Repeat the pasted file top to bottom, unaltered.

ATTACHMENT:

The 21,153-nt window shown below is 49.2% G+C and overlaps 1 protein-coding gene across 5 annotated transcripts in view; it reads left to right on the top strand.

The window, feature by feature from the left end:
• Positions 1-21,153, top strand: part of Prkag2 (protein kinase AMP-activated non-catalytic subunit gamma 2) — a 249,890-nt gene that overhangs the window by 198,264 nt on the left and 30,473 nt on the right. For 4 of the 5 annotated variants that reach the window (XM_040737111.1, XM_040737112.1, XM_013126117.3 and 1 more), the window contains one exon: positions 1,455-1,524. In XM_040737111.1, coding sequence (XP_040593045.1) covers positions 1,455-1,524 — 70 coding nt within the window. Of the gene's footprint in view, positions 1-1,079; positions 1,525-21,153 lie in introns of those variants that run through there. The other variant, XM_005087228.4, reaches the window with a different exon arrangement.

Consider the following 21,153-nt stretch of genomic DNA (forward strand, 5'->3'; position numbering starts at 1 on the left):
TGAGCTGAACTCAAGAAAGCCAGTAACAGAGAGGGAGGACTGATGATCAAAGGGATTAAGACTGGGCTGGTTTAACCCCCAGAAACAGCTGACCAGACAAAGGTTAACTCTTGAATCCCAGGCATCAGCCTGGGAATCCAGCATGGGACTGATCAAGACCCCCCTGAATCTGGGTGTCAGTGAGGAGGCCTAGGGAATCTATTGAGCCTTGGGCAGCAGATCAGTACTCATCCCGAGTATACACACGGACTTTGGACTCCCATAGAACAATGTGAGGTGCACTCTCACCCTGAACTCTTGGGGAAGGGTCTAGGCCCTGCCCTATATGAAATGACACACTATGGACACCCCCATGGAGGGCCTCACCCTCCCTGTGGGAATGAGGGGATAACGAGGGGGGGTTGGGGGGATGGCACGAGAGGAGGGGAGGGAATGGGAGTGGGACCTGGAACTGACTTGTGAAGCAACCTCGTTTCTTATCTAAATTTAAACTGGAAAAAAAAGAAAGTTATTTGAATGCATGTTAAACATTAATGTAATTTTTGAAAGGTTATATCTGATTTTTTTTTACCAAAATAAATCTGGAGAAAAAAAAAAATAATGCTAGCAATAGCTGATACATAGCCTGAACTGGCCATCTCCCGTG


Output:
The 21,153-nt window shown below is 49.2% G+C and overlaps 1 protein-coding gene across 5 annotated transcripts in view; it reads left to right on the top strand.

The window, feature by feature from the left end:
• Positions 1-21,153, top strand: part of Prkag2 (protein kinase AMP-activated non-catalytic subunit gamma 2) — a 249,890-nt gene that overhangs the window by 198,264 nt on the left and 30,473 nt on the right. For 4 of the 5 annotated variants that reach the window (XM_040737111.1, XM_040737112.1, XM_013126117.3 and 1 more), the window contains one exon: positions 1,455-1,524. In XM_040737111.1, coding sequence (XP_040593045.1) covers positions 1,455-1,524 — 70 coding nt within the window. Of the gene's footprint in view, positions 1-1,079; positions 1,525-21,153 lie in introns of those variants that run through there. The other variant, XM_005087228.4, reaches the window with a different exon arrangement.

Consider the following 21,153-nt stretch of genomic DNA (forward strand, 5'->3'; position numbering starts at 1 on the left):
TGAGCTGAACTCAAGAAAGCCAGTAACAGAGAGGGAGGACTGATGATCAAAGGGATTAAGACTGGGCTGGTTTAACCCCCAGAAACAGCTGACCAGACAAAGGTTAACTCTTGAATCCCAGGCATCAGCCTGGGAATCCAGCATGGGACTGATCAAGACCCCCCTGAATCTGGGTGTCAGTGAGGAGGCCTAGGGAATCTATTGAGCCTTGGGCAGCAGATCAGTACTCATCCCGAGTATACACACGGACTTTGGACTCCCATAGAACAATGTGAGGTGCACTCTCACCCTGAACTCTTGGGGAAGGGTCTAGGCCCTGCCCTATATGAAATGACACACTATGGACACCCCCATGGAGGGCCTCACCCTCCCTGTGGGAATGAGGGGATAACGAGGGGGGGTTGGGGGGATGGCACGAGAGGAGGGGAGGGAATGGGAGTGGGACCTGGAACTGACTTGTGAAGCAACCTCGTTTCTTATCTAAATTTAAACTGGAAAAAAAAGAAAGTTATTTGAATGCATGTTAAACATTAATGTAATTTTTGAAAGGTTATATCTGATTTTTTTTTACCAAAATAAATCTGGAGAAAAAAAAAAATAATGCTAGCAATAGCTGATACATAGCCTGAACTGGCCATCTCCCGTG